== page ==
Ladybugs are tainting wine bouquets by getting harvested with the grapes, but new pizza doughs may have higher antioxidant levels.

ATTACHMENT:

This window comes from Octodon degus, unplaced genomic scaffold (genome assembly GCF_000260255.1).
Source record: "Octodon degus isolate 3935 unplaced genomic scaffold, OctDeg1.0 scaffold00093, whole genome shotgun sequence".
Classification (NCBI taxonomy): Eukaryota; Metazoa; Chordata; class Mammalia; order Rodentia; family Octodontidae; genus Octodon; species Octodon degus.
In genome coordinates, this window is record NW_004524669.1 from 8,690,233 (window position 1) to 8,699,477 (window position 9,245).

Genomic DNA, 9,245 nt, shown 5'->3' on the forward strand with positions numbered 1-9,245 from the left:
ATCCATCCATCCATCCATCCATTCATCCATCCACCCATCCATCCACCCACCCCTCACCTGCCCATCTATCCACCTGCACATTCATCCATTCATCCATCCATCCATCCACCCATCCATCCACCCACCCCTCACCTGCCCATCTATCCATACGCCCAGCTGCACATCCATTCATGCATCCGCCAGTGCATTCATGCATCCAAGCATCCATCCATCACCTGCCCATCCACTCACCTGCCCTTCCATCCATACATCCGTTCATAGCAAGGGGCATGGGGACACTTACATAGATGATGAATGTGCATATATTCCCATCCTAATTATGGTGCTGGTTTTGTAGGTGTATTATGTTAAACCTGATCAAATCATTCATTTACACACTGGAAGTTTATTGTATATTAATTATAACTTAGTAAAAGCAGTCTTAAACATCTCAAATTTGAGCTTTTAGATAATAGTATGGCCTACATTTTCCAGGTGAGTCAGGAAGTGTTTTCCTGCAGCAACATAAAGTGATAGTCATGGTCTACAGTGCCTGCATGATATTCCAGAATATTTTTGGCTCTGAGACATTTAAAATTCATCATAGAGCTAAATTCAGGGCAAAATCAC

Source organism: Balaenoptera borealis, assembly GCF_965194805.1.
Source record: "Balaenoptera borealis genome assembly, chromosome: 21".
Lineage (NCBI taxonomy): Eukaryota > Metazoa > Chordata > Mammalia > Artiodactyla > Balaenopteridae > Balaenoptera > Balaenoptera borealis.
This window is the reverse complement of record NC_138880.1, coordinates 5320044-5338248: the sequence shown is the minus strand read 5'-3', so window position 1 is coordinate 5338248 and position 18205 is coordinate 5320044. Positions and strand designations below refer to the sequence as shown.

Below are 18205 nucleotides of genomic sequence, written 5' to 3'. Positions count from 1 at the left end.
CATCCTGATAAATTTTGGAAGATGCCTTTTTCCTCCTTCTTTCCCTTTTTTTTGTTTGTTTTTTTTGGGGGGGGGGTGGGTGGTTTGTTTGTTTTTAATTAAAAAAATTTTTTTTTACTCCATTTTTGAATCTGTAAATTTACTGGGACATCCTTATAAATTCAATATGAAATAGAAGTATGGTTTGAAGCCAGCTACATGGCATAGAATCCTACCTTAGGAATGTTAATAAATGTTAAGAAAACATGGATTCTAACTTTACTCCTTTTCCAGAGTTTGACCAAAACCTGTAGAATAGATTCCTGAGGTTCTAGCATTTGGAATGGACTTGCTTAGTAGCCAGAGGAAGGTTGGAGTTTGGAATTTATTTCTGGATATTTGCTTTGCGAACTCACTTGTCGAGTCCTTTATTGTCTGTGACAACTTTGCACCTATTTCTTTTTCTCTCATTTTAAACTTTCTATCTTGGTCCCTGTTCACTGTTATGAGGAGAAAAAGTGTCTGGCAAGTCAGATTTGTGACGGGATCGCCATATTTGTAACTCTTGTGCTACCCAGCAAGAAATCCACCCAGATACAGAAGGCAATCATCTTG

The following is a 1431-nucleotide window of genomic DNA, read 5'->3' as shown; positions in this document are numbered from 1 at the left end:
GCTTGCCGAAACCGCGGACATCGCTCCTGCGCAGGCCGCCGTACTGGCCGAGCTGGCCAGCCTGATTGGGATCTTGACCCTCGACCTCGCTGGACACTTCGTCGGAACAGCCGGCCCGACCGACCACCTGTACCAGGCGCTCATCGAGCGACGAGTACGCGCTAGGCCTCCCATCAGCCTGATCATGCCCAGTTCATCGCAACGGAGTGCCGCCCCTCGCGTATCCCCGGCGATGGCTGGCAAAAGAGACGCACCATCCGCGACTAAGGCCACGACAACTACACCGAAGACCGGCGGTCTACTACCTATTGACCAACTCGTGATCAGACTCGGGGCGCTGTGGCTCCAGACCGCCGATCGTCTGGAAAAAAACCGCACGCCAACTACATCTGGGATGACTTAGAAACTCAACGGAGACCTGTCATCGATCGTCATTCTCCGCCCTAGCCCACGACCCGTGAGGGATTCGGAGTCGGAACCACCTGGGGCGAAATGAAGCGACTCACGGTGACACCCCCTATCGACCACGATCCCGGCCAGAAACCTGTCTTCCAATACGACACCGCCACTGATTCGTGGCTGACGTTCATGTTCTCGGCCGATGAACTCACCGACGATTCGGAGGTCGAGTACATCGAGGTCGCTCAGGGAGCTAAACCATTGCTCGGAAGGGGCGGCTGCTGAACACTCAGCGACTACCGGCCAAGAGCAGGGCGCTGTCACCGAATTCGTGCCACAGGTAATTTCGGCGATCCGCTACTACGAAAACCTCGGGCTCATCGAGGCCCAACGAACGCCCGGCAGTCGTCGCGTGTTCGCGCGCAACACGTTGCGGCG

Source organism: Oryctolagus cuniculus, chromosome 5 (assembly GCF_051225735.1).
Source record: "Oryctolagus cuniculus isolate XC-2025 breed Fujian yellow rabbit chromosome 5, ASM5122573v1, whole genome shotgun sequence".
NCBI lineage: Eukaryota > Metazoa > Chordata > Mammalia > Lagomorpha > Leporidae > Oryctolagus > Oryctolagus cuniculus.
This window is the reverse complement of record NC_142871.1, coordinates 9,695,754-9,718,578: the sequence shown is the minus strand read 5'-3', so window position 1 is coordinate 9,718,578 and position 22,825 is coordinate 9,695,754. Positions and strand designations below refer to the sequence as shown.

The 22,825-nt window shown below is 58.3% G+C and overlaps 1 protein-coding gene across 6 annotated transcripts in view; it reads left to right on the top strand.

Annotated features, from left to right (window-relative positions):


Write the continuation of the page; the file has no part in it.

If you like a glass of wine with your pizza, you might be interested in the news from this week’s American Chemical Society meeting in Chicago. First the bad news: it seems that a growing number of winemakers find that their reds, whites and rosés taste a little like ladybugs. These cute little aphid-eaters are becoming quite a nuisance in vineyards across the country, where they accidentally get harvested with the grapes and stink up the resulting wine. Chemists at Iowa State University used a gas chromatograph and a panel of human sniffers to analyze the odor produced by hundreds of live ladybugs. They found the stench was made mostly by chemicals that smelled like roasted peanuts and green peppers. Which maybe nobody wants in a delicate Chablis. But there’s good news about pizza. Chemists at the University of Maryland have figured out how to boost the antioxidant levels in pizza dough. Maybe that discovery will catalyze a whole new generation of bad foods that are good for you: potato chips that clear you arteries or brownies that deliver insulin. Until then, at least we’ve got the antioxidant deep dish, which we can always wash down with a nice glass of ladybug merlot.